So I thought I'd put up a few photos of how things come together, even though I haven't blogged the recipes for these meals. Most of them are very simple sequences of cutting, cooking and putting together... and I'll try to give enough information so that you could give it a go... or let me know that you really want directions and I'll blog 'em out.
As an experimental, temperamental, spontaneous and intuitive cook, I find it amusing that I am now trying to routinize anything about my kitchen activities and write things down, document what works, and imagine that anyone is following along. The idea of the eat2thrive blog is truly to inspire you to go ahead and explore this marvelous feast of possibilities. If these meal ideas spark something -- light it and go with it! I'd love to know if your results thrilled you and would be happy to put them up on the blog for others if they are replicable.
A blend of vegetables, joined with a flavorful sauce or spice, and served on a plain grain can be a marvelous anchor for a meal. These medleys of flavors can be combinations. Here I combined in a water saute with bits of ginger and garlic: carrots, onions, olives, Cremini mushrooms, and fennel on plain millet. The sides are fresh spinach cooked with small bites of tofu and garlic, and a salad of enoki, Asian watermelon radishes, arugula and grape tomatoes treated with a splash of Mirin.
This blend is slivered lacinato (dinosaur) kale sauteed with bits of onion, and then mixed together with the white quinoa that I cooked separately in the gingery water I used to steam the carrots, sweet potatoes, and parsnips that make up the side dish finalized with roasted sunflower seeds and a tablespoon of dried currants. The salad is a simple chopped endive, radicchio, cucumber and quartered red grapes with a splash of pomegranate balsamic vinegar. The sriracha hot sauce turned the quinoa into a wonderful complement to the sweet of the root veggies and slightly bittersweet crunch of salad.
Here is a stir-fry model (in water of course, not oil), with sugar snap peas, shiitakes and pea shoots thrown in at the end. The binder is tamari with a splash of ume plum vinegar plus water. Plain long-grain brown basmati rice was the base under it, and then the fun started with the sliced steamed zucchini cooked with fresh cilantro, a little salt and lemon! This added a flavor bite to the salty familiarity of the stir fry.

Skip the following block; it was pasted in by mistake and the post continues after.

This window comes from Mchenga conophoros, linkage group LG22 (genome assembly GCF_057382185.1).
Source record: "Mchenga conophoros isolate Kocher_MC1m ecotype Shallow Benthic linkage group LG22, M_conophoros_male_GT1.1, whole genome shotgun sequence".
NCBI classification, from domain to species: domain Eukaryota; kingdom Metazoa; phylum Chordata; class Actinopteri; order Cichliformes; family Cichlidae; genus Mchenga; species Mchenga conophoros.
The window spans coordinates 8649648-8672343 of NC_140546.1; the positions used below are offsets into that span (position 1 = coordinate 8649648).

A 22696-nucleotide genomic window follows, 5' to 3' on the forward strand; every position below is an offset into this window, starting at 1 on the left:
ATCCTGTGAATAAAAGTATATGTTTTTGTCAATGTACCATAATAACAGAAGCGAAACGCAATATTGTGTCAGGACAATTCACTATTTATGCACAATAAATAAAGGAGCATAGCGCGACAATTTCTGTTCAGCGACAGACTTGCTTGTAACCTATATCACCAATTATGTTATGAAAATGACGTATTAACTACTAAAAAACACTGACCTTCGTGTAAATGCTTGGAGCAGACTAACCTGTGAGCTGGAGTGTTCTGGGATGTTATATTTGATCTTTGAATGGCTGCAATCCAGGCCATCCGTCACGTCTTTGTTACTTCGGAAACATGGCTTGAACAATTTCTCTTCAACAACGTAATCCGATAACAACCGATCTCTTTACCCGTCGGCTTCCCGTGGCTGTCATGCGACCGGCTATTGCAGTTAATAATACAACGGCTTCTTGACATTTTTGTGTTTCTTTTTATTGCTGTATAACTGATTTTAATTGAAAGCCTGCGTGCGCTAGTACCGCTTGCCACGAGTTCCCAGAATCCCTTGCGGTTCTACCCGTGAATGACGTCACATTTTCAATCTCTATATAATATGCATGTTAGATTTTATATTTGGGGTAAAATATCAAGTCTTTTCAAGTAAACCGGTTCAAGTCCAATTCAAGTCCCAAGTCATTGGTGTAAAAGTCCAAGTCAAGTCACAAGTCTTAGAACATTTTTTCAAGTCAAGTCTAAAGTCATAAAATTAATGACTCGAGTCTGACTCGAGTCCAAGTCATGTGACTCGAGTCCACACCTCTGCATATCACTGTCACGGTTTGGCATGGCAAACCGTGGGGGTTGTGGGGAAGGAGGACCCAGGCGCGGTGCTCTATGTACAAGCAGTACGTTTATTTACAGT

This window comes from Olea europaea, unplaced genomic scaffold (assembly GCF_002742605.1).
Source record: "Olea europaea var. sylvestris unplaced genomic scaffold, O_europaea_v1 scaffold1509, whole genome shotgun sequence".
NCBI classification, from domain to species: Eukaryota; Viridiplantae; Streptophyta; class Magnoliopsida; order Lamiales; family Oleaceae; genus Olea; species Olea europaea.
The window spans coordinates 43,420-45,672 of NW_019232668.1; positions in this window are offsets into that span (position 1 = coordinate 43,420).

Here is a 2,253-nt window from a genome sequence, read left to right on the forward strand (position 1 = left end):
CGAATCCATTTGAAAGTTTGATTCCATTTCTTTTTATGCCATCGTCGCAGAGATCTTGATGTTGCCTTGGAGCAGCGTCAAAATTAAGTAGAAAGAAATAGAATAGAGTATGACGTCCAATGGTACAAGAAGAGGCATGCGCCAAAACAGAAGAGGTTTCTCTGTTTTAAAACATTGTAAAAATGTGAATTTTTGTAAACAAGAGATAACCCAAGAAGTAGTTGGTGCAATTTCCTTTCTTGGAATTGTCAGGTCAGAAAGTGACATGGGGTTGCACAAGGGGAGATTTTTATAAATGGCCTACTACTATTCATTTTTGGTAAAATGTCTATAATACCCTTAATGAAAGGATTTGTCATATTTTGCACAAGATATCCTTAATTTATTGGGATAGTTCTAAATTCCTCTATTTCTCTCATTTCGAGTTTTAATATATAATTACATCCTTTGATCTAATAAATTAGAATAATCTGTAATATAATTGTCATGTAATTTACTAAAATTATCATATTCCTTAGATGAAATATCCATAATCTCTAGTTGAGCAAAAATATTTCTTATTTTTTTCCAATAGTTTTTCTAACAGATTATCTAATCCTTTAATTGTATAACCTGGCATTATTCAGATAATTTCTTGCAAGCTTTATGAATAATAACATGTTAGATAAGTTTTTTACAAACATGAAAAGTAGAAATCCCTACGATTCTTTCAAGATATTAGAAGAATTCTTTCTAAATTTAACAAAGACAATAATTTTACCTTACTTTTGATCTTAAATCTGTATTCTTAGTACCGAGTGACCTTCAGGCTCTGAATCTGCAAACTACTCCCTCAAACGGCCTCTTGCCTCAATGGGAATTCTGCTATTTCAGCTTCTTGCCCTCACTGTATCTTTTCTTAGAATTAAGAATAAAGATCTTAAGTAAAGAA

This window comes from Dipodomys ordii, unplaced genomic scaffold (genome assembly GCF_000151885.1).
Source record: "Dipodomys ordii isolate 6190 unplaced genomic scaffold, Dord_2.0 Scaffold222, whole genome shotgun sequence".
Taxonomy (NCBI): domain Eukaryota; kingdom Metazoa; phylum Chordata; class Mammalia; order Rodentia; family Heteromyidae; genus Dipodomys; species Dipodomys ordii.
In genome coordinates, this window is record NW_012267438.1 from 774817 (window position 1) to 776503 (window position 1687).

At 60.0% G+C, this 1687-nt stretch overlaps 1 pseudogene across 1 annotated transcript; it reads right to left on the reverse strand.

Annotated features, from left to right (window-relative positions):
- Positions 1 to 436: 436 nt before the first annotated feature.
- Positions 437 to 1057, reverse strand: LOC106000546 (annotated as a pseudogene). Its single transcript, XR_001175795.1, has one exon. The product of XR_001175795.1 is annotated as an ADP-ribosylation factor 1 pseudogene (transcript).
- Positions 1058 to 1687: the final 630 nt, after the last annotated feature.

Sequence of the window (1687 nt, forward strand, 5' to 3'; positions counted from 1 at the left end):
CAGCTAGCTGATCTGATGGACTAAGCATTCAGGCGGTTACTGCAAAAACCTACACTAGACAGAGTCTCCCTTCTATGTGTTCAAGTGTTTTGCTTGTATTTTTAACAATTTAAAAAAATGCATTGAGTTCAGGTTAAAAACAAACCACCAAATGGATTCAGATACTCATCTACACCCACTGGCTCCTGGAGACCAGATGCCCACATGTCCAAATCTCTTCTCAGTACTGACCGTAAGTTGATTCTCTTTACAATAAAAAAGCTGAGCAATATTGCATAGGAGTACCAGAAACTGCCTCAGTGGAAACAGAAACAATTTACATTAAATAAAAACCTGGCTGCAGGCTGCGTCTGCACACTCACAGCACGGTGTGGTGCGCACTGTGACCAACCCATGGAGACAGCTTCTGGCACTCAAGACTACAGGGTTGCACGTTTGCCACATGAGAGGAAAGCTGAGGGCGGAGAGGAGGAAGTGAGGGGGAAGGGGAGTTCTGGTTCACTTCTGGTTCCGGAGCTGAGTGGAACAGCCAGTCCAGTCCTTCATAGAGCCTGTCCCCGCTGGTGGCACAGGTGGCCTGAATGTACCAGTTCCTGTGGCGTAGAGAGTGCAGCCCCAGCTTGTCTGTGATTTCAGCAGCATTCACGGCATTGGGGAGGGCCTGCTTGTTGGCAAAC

Here the rice is the border keeper to separate the veggie medley of sauteed snow peas, carrots, broccoli, and garlic with a light peanut sauce, and the pressed, soaked, and then broiled tofu slabs ... soaked in ginger/tamari/tomatillo/sesame seed. I'm still working on how to get that crispness without oil... and this was a pretty good outcome, broiled on tin foil, and reserving a little of the sauce to continue putting a little moisture on as the tofu began crisping.
Pasta! I use brown rice pasta to avoid gluten, and because it can be served either soft or al dente. This variation was served at room temperature on the first hot day... partly because I had no time to cook dinner at dinner time, and made this in its parts before heading out to teach an evening yoga class. Steamed Brussels sprouts were rinsed in cool water and quartered, then mixed together with quartered grape tomatoes, sliced parsnip, bits of green and black olives, and two beautiful fresh scallions chopped. The glue was a red miso sauce -- a heaping tablespoon of red miso mixed with about 1 cup of hot water, a splash of balsamic vinegar and stirred well. I poured this over the whole thing, cooked noodles and all, and let it sit out until I got home later. Simple salad - radicchio, chopped romaine, last of the endive and a little pomegranate balsamic, salt and garlic.
Another quick meal using brown rice pasta and a side salad! This one was garlic sauteed chard with bits of sun dried tomatoes, stirred into the brown rice spirals, and then a quick steam of fresh asparagus spears to cut and toss on top. Beautiful and tasty! Boston lettuce with cucumber, red pepper, bits of chopped celery and tarragon vinegar with garlic to dress it up.
None of these meals were planned ahead more than the day-of. The most important aspect of all these meals was having beautiful fresh ingredients on hand, and a stock of grains/pasta to put in place to round things out.
Desserts are usually sharing a cut up apple, perhaps a perfect pear, a naval orange ... or when the mood strikes, a little container of soy yogurt with granola and fresh strawberries!
Give it a try -- play around with these ideas ... and let me know if you find something marvelous to share or want a more detailed instruction about how to make any of these. One thing is for sure you will be eating well!